About 50 members of the International Society of Women Airline Pilots landed at the Four Seasons hotel this week for their annual convention. The society was founded in Las Vegas in 1978 to provide moral support for women in a heavily male-dominated field. (It still is; in the U.S., less than five percent of commercial airline pilots are women.)
The women mingled on the hotel's sixth floor, outside the ballroom. From a distance, they all appeared identically-dressed in navy pants and crisp white shirts, but on closer inspection, one could spot the different ties representing different airlines (from American's sober navy to Southwest's wild print to a rather dashing green ascot from KLM).
A photographer summons differnet groups of pilots to pose for the pictures. "United and Continental! Cargo girls, over here!"
Karen Kahn, a pilot for Continental, recalls the founding of ISA.
"Two women, Stephanie Wallach and Beverly Bass of American were talking about how nice it would be to get the women to meet. They had the union for political stuff, but they needed an organization to exchange ideas."
Twenty-one women gathered in Las Vegas in the spring of 1978. "It was interesting to see what the women looked like," Kahn remembers. "Most of the women wore men's uniforms. My hat looked like it belonged to my father. We had a cocktail party to see what we looked like as women. Some of us couldn't wait to get back to tell the guys about all the good-looking woman pilots!"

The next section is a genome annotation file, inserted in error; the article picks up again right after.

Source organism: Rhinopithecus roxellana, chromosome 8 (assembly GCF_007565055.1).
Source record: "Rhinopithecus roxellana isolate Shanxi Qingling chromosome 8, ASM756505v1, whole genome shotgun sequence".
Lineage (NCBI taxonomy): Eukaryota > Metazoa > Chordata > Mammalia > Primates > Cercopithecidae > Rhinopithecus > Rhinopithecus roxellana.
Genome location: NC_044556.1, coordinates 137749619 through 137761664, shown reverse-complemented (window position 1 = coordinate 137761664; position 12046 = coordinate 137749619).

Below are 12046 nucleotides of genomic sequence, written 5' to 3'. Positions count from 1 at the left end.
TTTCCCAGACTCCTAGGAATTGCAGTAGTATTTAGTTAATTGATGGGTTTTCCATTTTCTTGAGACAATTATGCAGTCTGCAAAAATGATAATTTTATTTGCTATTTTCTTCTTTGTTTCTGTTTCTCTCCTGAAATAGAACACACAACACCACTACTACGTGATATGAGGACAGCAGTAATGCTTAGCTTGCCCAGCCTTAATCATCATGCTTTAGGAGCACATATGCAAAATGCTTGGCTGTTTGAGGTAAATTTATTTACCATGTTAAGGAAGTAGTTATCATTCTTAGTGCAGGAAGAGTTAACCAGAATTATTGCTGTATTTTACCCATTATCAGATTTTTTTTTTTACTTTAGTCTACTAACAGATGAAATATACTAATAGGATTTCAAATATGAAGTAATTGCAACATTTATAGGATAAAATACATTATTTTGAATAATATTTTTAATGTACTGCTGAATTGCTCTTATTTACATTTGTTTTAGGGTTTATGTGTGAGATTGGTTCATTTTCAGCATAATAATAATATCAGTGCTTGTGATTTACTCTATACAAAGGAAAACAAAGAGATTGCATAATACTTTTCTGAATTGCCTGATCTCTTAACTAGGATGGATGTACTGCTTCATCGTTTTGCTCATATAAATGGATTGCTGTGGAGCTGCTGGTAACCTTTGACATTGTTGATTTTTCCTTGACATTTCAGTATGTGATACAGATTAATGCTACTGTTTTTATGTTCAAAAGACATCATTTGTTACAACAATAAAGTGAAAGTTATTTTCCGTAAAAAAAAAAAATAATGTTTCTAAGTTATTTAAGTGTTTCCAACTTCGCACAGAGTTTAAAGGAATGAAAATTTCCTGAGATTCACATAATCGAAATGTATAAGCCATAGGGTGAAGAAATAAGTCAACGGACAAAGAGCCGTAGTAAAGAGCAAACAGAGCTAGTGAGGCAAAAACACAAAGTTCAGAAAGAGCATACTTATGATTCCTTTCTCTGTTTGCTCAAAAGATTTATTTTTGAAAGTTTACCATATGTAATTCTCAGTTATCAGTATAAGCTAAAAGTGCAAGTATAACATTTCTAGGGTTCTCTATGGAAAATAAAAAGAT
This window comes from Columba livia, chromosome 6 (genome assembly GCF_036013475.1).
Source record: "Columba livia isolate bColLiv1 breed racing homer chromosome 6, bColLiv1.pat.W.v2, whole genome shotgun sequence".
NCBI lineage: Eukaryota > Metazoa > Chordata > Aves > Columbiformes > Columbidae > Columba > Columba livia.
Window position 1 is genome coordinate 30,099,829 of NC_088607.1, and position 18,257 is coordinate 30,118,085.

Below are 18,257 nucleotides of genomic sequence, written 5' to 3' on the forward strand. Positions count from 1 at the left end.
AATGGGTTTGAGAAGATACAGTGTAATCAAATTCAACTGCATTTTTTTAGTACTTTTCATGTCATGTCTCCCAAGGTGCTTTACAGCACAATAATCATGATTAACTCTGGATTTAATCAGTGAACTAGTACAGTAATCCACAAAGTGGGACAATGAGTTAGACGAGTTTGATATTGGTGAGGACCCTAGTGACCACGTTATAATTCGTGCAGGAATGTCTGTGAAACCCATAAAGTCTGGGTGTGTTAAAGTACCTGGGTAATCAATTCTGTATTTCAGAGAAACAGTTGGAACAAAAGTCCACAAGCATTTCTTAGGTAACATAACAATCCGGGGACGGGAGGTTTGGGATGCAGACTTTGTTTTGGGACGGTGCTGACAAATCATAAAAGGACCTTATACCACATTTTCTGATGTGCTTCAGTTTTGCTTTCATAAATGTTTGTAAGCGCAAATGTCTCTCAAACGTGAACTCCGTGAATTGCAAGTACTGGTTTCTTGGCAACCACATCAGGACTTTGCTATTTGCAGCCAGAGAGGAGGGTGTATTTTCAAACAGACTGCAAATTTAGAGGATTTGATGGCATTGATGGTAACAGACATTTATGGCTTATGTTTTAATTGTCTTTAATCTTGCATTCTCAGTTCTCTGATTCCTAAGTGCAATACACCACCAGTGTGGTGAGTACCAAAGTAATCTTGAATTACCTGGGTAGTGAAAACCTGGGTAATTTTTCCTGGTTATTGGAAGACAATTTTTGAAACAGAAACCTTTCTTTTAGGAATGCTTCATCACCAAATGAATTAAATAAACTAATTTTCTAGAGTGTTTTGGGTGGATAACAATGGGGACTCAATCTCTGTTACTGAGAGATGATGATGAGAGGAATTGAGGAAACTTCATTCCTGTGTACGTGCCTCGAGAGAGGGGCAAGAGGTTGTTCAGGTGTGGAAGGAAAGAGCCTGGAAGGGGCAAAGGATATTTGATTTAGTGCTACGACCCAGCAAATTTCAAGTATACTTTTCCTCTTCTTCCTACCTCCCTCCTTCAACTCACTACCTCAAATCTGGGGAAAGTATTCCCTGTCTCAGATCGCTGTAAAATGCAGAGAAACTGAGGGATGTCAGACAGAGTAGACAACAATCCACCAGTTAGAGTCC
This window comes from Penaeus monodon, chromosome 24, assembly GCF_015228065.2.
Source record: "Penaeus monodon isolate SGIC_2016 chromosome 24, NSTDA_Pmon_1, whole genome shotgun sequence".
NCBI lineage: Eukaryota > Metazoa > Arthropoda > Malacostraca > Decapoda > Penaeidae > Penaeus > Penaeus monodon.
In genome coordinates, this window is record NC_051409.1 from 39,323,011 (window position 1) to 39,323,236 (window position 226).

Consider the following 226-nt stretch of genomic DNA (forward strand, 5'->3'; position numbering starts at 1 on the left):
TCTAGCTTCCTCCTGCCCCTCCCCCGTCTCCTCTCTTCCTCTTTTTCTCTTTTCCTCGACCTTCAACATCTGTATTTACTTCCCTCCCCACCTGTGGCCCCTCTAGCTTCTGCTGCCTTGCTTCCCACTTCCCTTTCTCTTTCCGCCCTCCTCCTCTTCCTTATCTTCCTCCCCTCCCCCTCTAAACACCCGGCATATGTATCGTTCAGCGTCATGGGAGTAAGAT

At its peak, ISA had 800 members, though now Kahn estimates the number is closer to 500. Most of the convention-goers are American, but there are a few from Europe and one from Russia, Luba Ryovsky, a 42-year veteran of Aeroflot.
Over the years, the organization has worked to raise money for scholarships to support the education of other woman pilots.
"We gave away a $55,000 scholarship last night, the equivalent of a grad degree," Mary Ana Gilbert boasts. "And we've raised over $5,000 from the women at the convention. It's a great cause, an opportunity for professional development."
"It's a difficult way to have a home and a family life," admits Nancy Novaes. Many woman pilots who have children fly the "mommy runs," all-night flights so they can be home with their kids during the day. Sometimes they do short-hops so they can get back in time to meet their kids when they get home from school.
Novaes continues: "We want to make it simpler and more attractive for women to follow us."
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